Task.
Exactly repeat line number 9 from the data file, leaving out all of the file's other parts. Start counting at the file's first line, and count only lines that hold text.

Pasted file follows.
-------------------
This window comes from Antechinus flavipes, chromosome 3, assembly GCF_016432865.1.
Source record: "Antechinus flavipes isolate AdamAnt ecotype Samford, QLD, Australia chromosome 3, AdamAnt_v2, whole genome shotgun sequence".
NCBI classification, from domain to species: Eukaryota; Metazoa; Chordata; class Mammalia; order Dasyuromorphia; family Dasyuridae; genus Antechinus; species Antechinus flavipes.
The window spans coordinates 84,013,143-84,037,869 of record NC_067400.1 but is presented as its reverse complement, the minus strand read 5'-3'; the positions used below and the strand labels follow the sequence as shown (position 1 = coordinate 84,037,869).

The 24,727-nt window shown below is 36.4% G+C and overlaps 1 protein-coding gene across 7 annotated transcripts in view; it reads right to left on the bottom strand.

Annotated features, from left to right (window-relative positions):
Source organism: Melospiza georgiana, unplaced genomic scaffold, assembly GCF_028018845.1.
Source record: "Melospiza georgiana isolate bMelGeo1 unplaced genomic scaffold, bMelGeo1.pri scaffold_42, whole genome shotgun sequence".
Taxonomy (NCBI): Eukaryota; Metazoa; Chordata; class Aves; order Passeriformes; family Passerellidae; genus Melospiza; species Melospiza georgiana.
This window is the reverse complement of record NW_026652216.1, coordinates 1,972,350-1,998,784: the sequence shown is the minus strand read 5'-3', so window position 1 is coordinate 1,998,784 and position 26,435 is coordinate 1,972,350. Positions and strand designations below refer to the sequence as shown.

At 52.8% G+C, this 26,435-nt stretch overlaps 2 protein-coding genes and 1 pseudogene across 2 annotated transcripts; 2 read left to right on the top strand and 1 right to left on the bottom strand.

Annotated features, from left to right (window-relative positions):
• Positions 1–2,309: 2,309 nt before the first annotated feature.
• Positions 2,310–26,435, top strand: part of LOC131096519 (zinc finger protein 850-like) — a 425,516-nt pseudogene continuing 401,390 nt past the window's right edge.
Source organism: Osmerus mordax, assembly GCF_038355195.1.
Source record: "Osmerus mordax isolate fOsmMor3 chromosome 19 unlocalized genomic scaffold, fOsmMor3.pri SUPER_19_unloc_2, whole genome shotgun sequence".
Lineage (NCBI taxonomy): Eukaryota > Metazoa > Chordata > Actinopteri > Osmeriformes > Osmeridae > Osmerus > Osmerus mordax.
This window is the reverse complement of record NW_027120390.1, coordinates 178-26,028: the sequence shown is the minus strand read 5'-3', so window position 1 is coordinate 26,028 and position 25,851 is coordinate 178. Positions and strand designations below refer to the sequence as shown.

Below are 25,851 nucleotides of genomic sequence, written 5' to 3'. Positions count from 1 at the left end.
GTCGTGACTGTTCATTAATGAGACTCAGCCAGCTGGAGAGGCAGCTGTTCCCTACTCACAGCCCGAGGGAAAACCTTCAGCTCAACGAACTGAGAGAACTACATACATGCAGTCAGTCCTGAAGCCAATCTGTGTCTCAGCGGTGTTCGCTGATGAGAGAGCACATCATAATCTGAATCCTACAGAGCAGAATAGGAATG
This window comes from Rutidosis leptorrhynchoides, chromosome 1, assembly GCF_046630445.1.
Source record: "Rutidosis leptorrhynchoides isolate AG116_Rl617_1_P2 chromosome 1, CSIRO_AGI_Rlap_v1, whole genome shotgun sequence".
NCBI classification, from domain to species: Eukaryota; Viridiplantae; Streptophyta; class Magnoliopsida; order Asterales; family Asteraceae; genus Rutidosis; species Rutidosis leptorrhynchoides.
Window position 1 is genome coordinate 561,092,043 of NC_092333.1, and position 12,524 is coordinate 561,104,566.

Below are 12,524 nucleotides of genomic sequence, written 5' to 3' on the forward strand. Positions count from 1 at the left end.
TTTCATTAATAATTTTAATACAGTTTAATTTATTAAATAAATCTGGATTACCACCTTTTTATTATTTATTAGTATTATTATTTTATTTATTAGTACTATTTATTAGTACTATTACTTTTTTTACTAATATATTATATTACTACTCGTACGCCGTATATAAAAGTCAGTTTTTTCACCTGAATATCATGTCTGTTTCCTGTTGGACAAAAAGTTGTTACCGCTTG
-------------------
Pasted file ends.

Taxonomy (NCBI): Eukaryota; Metazoa; Chordata; class Aves; order Passeriformes; family Passerellidae; genus Melospiza; species Melospiza georgiana.